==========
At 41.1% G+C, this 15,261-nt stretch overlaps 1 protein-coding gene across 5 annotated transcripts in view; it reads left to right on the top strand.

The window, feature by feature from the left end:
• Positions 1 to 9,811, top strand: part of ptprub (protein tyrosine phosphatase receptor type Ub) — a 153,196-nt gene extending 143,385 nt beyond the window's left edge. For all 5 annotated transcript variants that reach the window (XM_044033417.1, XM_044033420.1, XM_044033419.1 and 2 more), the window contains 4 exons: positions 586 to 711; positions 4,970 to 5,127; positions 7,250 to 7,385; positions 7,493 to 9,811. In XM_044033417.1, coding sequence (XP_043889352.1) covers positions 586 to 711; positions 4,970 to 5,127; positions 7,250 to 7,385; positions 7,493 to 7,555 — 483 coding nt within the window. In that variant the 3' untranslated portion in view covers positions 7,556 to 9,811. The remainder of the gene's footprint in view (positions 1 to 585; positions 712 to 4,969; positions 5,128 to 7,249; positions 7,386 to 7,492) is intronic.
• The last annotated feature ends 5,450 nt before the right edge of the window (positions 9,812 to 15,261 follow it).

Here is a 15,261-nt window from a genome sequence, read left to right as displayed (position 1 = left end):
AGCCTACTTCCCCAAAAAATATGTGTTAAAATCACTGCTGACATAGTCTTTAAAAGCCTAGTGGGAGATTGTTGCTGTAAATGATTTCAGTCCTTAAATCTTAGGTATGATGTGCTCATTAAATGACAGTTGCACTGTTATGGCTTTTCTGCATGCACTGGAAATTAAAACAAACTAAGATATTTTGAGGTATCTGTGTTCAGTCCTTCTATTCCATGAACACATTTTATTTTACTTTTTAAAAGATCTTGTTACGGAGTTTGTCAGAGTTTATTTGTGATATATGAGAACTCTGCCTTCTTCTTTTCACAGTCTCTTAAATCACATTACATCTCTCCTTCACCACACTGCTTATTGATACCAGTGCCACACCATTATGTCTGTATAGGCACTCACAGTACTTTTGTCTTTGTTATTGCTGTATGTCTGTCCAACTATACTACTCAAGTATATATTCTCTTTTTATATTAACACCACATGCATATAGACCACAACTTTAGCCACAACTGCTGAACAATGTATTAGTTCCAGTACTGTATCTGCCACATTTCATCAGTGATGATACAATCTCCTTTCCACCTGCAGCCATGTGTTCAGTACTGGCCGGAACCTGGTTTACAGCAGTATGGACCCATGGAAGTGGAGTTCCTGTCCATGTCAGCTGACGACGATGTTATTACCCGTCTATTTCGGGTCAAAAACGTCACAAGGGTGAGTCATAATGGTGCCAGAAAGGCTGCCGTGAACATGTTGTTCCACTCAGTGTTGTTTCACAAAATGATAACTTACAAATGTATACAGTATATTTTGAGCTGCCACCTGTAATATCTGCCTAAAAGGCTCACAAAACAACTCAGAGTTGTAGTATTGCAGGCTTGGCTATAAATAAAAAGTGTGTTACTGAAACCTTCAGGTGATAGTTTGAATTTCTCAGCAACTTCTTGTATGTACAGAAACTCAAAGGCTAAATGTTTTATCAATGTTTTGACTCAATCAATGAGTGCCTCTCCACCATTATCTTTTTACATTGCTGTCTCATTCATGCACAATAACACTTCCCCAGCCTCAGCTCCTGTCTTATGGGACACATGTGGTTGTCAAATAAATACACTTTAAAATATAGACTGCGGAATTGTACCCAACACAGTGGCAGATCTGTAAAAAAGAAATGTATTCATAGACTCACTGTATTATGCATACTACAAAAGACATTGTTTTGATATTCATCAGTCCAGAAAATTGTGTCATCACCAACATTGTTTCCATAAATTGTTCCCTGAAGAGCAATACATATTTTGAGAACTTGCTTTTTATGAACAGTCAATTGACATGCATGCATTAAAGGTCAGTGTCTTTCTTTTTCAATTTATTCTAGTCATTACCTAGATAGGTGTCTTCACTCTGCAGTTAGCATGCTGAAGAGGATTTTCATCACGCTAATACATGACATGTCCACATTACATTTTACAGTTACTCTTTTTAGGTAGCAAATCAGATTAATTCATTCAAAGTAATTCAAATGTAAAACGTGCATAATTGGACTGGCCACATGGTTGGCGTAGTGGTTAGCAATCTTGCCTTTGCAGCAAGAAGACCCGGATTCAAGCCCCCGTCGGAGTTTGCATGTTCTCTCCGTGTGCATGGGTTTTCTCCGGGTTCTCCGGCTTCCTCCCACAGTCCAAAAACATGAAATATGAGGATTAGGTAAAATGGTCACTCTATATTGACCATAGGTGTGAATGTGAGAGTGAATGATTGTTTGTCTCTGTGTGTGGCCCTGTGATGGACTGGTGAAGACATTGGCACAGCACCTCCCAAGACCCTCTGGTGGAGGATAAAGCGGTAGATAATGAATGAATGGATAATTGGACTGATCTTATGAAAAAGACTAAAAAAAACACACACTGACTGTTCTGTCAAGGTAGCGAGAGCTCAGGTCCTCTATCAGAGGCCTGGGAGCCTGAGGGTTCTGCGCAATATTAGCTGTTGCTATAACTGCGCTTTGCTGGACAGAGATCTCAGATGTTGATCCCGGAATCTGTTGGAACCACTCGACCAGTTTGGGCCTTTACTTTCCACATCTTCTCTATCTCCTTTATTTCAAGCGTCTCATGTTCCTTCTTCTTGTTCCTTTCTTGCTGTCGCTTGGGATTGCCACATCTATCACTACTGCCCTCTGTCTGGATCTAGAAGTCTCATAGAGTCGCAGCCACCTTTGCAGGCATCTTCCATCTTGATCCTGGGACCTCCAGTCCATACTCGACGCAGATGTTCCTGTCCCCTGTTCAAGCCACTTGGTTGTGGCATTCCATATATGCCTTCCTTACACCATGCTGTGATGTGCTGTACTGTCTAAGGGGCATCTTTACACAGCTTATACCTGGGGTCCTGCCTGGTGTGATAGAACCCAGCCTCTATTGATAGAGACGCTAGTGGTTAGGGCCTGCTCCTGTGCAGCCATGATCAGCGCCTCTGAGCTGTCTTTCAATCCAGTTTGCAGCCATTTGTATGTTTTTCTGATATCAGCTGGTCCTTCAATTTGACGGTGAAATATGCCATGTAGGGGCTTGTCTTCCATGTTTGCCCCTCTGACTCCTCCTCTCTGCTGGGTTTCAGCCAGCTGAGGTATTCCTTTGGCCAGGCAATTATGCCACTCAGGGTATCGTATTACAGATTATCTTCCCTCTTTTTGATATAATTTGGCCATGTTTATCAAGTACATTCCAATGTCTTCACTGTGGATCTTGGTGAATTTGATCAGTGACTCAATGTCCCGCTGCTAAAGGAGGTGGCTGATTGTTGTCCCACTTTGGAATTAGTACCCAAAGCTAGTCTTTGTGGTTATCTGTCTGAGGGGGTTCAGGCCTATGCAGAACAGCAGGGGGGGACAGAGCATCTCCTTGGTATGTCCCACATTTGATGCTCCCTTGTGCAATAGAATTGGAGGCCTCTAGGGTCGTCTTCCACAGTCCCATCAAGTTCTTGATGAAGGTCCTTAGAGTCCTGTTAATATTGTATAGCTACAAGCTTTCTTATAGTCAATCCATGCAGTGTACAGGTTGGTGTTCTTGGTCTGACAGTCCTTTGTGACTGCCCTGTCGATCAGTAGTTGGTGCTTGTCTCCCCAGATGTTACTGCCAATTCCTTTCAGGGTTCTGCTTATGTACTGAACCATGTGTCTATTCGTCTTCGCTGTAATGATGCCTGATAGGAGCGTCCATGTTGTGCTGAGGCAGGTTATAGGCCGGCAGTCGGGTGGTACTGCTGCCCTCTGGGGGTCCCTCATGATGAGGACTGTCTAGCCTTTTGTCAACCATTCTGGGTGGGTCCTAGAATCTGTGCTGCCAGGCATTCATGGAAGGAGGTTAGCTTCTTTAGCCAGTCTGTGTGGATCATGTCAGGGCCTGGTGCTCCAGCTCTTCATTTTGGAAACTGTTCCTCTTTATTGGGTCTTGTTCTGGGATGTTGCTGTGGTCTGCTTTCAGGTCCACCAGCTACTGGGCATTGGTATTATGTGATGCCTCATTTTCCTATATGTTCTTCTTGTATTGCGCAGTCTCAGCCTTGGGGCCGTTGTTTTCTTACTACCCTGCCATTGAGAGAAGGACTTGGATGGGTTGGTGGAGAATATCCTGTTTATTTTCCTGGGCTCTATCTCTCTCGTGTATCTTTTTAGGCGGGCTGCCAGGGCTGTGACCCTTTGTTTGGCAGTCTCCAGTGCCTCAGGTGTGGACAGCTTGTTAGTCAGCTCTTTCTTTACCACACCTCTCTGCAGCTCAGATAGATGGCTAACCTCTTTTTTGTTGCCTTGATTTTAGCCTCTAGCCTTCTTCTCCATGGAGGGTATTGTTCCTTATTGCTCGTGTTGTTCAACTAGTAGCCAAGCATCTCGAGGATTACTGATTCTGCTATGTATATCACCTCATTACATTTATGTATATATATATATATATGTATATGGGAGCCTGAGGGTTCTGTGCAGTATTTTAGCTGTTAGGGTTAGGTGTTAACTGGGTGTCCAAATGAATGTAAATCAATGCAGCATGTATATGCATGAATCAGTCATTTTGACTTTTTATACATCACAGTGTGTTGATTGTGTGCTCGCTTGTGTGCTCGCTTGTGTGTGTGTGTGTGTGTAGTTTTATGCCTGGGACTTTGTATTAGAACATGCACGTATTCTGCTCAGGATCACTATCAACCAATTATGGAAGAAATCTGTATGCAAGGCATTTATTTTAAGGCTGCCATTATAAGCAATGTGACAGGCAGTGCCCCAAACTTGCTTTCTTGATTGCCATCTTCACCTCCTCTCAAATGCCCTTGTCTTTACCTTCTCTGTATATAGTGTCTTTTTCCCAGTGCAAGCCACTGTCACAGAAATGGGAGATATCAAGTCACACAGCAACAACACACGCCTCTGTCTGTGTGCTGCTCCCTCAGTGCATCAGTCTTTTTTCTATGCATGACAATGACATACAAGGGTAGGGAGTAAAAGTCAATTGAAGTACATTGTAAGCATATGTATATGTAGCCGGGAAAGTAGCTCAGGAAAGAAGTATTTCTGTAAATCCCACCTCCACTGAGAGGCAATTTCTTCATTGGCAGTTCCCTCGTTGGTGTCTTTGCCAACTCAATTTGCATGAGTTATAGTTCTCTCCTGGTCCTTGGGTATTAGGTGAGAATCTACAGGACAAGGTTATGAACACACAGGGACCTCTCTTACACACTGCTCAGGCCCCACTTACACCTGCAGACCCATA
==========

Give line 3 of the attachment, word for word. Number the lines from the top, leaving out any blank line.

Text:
• Positions 1 to 9,811, top strand: part of ptprub (protein tyrosine phosphatase receptor type Ub) — a 153,196-nt gene extending 143,385 nt beyond the window's left edge. For all 5 annotated transcript variants that reach the window (XM_044033417.1, XM_044033420.1, XM_044033419.1 and 2 more), the window contains 4 exons: positions 586 to 711; positions 4,970 to 5,127; positions 7,250 to 7,385; positions 7,493 to 9,811. In XM_044033417.1, coding sequence (XP_043889352.1) covers positions 586 to 711; positions 4,970 to 5,127; positions 7,250 to 7,385; positions 7,493 to 7,555 — 483 coding nt within the window. In that variant the 3' untranslated portion in view covers positions 7,556 to 9,811. The remainder of the gene's footprint in view (positions 1 to 585; positions 712 to 4,969; positions 5,128 to 7,249; positions 7,386 to 7,492) is intronic.